The SA National Defence Force (SANDF) is, along with police and metro law enforcement officers, at the forefront of enforcing national state of disaster regulations to prevent coronavirus spread.
Armed soldiers in camouflage fatigues dutifully masked and gloved are seen supporting law enforcement at roadblocks, in townships and suburbs as well as providing back-up in potentially dangerous and law-breaking situations. One example was Acornhoek in Mpumalanga last month where soldiers supported police in preventing mob justice being meted out to an alleged offender.
Democratic Alliance (DA) shadow defence and military veteran minister Kobus Marais has, almost since the lockdown started 131 days ago (today, 4 August), been trying to establish the screening and testing procedures in place for soldiers and other military personnel deployed as part of Operation Notlela. To date his efforts have not been successful.
Another Parliamentarian, Freedom Front Plus (FF+) health spokesman Philip van Staden has similarly run into the proverbial brick wall when trying to find out what, if anything is done as far as testing of illegal immigrants and the soldiers apprehending them as part of Operation Corona, the national border protection tasking.
It’s not only politicians wanting to know how South Africa’s soldiers are cared for when it comes to the pandemic they provide protection for the wider population from.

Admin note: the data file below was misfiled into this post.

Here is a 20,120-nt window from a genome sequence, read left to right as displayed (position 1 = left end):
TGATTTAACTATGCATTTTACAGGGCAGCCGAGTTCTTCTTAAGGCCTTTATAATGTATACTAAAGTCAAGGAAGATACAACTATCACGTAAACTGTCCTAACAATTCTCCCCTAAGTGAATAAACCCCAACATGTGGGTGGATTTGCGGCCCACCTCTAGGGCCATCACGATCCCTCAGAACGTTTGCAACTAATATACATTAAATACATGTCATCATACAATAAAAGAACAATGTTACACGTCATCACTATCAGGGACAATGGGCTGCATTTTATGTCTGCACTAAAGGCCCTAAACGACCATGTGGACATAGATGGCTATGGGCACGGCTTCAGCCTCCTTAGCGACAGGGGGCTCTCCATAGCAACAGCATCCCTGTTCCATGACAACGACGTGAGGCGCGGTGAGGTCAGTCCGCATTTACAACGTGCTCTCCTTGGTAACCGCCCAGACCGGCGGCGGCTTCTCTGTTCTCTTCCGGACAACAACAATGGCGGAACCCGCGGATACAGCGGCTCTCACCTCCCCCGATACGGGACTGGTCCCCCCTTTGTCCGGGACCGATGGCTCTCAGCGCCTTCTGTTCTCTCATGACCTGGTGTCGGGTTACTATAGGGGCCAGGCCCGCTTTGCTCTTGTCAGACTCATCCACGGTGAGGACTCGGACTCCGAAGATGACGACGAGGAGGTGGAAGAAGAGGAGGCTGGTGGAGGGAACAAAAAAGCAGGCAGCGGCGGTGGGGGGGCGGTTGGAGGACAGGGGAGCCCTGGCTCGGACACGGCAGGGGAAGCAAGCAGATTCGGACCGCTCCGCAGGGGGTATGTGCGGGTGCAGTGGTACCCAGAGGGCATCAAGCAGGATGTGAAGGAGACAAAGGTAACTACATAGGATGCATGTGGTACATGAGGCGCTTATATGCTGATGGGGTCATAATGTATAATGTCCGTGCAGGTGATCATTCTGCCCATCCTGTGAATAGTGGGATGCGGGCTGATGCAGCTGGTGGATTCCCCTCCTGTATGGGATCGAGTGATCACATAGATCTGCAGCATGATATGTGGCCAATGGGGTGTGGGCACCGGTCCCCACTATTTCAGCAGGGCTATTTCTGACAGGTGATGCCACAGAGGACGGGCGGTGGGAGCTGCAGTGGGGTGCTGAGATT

The SA National Defence Union (Sandu) wants the SANDF senior command structure to keep it – and all in uniform – informed of screening, testing, positive cases and in the worst case scenario, deaths.
As of this week, nothing’s changed according to Marais.
“I still have no response to questions on these issues,” he said adding Parliament’s Portfolio Committee on Defence and Military Veterans (PCDMV) was informed field hospitals would be erected at 1, 2 and 3 military hospitals in Thaba Tshwane, Cape Town and Bloemfontein with a fourth going up at a site in KwaZulu-Natal.
“We were not told anything else and the presumption is the KZN site will be the former Natal Command in Durban.”
Following up on information regarding apparent positive COVID-19 cases at Fort Ikapa military base in Cape Town’s Acacia Park, Marais was told personnel slept in hangars.
“They apparently could not be kept apart and some were moved to 9 SA Infantry Battalion at Eerste Rivier, also in Cape Town, with others going to a temporary facility at Youngsfield. More than that I haven’t been able to find out.”
He will continue pushing for answers because “the lives of our soldiers do matter”.
“They are on the frontline and deserve the best possible treatment to keep them healthy and safe.”